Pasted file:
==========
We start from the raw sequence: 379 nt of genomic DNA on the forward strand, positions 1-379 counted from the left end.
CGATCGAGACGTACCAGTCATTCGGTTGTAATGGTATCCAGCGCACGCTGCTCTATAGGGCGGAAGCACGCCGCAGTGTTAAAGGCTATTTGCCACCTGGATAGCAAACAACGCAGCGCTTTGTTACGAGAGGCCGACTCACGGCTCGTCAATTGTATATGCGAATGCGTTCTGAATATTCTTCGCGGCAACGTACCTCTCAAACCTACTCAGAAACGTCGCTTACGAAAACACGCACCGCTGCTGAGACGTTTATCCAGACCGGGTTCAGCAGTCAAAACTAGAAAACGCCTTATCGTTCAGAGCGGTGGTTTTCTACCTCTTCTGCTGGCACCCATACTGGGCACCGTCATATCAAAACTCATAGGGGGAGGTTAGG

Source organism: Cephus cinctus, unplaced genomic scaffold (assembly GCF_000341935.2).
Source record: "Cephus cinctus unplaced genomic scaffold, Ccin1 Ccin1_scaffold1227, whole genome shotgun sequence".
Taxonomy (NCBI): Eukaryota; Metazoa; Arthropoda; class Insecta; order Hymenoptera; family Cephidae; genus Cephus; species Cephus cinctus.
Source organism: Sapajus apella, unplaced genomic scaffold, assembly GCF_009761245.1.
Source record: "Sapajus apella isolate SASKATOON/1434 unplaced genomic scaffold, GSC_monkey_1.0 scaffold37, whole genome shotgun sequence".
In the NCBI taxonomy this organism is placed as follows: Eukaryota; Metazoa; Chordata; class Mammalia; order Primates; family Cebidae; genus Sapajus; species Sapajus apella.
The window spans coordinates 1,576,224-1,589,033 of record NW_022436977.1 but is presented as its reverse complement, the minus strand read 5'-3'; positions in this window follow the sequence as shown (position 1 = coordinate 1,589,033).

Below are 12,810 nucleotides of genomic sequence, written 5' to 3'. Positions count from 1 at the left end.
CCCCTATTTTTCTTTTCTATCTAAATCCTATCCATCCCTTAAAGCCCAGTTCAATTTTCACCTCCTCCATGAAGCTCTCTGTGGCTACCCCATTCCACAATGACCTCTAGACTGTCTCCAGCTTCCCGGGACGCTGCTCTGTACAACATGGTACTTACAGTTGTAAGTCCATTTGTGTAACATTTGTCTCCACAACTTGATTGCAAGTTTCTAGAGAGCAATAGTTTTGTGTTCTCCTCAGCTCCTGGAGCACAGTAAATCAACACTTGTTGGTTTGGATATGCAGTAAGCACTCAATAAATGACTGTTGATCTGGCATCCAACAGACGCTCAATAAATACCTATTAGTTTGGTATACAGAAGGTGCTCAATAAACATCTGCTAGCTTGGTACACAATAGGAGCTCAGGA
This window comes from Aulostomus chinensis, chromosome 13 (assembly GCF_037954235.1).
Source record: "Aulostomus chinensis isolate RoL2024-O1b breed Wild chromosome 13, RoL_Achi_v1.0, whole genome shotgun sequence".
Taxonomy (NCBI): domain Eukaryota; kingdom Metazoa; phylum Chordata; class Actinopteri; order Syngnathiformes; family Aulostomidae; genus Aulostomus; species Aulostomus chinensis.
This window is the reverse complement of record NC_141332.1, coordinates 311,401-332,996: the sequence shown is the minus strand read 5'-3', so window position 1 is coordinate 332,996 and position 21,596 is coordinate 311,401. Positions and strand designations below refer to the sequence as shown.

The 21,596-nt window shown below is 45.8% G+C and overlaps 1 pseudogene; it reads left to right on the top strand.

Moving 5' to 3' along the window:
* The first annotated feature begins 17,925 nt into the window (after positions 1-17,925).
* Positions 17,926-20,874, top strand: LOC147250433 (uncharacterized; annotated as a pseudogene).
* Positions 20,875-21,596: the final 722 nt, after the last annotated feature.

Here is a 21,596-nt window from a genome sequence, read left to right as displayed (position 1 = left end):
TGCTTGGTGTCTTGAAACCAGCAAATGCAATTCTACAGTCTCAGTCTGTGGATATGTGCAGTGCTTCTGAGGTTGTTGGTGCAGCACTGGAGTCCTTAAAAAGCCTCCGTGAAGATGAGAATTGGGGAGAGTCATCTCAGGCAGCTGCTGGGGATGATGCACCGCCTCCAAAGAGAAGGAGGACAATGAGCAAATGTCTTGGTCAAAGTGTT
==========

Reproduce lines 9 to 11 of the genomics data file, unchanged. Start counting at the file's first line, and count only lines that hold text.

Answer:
The window spans coordinates 1,576,224-1,589,033 of record NW_022436977.1 but is presented as its reverse complement, the minus strand read 5'-3'; positions in this window follow the sequence as shown (position 1 = coordinate 1,589,033).

Below are 12,810 nucleotides of genomic sequence, written 5' to 3'. Positions count from 1 at the left end.
CCCCTATTTTTCTTTTCTATCTAAATCCTATCCATCCCTTAAAGCCCAGTTCAATTTTCACCTCCTCCATGAAGCTCTCTGTGGCTACCCCATTCCACAATGACCTCTAGACTGTCTCCAGCTTCCCGGGACGCTGCTCTGTACAACATGGTACTTACAGTTGTAAGTCCATTTGTGTAACATTTGTCTCCACAACTTGATTGCAAGTTTCTAGAGAGCAATAGTTTTGTGTTCTCCTCAGCTCCTGGAGCACAGTAAATCAACACTTGTTGGTTTGGATATGCAGTAAGCACTCAATAAATGACTGTTGATCTGGCATCCAACAGACGCTCAATAAATACCTATTAGTTTGGTATACAGAAGGTGCTCAATAAACATCTGCTAGCTTGGTACACAATAGGAGCTCAGGA